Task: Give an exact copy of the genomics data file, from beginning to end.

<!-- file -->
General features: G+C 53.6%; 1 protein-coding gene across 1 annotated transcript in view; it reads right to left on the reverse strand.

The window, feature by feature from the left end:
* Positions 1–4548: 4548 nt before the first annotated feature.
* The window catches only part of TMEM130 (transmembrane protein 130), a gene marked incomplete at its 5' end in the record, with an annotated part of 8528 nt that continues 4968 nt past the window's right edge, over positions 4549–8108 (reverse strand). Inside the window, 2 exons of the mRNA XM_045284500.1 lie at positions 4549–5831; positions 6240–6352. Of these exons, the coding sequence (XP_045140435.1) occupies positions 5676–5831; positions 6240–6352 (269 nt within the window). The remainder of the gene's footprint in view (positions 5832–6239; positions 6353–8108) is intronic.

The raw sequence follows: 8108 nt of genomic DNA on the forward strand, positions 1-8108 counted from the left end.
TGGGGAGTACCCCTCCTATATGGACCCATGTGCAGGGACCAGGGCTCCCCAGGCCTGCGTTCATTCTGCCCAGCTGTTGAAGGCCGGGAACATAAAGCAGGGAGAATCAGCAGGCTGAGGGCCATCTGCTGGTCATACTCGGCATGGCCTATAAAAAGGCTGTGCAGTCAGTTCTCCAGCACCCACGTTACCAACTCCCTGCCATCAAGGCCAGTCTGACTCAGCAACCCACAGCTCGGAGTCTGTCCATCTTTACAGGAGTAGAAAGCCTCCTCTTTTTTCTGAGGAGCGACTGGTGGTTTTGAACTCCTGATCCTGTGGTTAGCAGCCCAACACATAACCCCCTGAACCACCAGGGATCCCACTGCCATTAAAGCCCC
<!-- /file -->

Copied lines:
General features: G+C 53.6%; 1 protein-coding gene across 1 annotated transcript in view; it reads right to left on the reverse strand.

The window, feature by feature from the left end:
* Positions 1–4548: 4548 nt before the first annotated feature.
* The window catches only part of TMEM130 (transmembrane protein 130), a gene marked incomplete at its 5' end in the record, with an annotated part of 8528 nt that continues 4968 nt past the window's right edge, over positions 4549–8108 (reverse strand). Inside the window, 2 exons of the mRNA XM_045284500.1 lie at positions 4549–5831; positions 6240–6352. Of these exons, the coding sequence (XP_045140435.1) occupies positions 5676–5831; positions 6240–6352 (269 nt within the window). The remainder of the gene's footprint in view (positions 5832–6239; positions 6353–8108) is intronic.

The raw sequence follows: 8108 nt of genomic DNA on the forward strand, positions 1-8108 counted from the left end.
TGGGGAGTACCCCTCCTATATGGACCCATGTGCAGGGACCAGGGCTCCCCAGGCCTGCGTTCATTCTGCCCAGCTGTTGAAGGCCGGGAACATAAAGCAGGGAGAATCAGCAGGCTGAGGGCCATCTGCTGGTCATACTCGGCATGGCCTATAAAAAGGCTGTGCAGTCAGTTCTCCAGCACCCACGTTACCAACTCCCTGCCATCAAGGCCAGTCTGACTCAGCAACCCACAGCTCGGAGTCTGTCCATCTTTACAGGAGTAGAAAGCCTCCTCTTTTTTCTGAGGAGCGACTGGTGGTTTTGAACTCCTGATCCTGTGGTTAGCAGCCCAACACATAACCCCCTGAACCACCAGGGATCCCACTGCCATTAAAGCCCC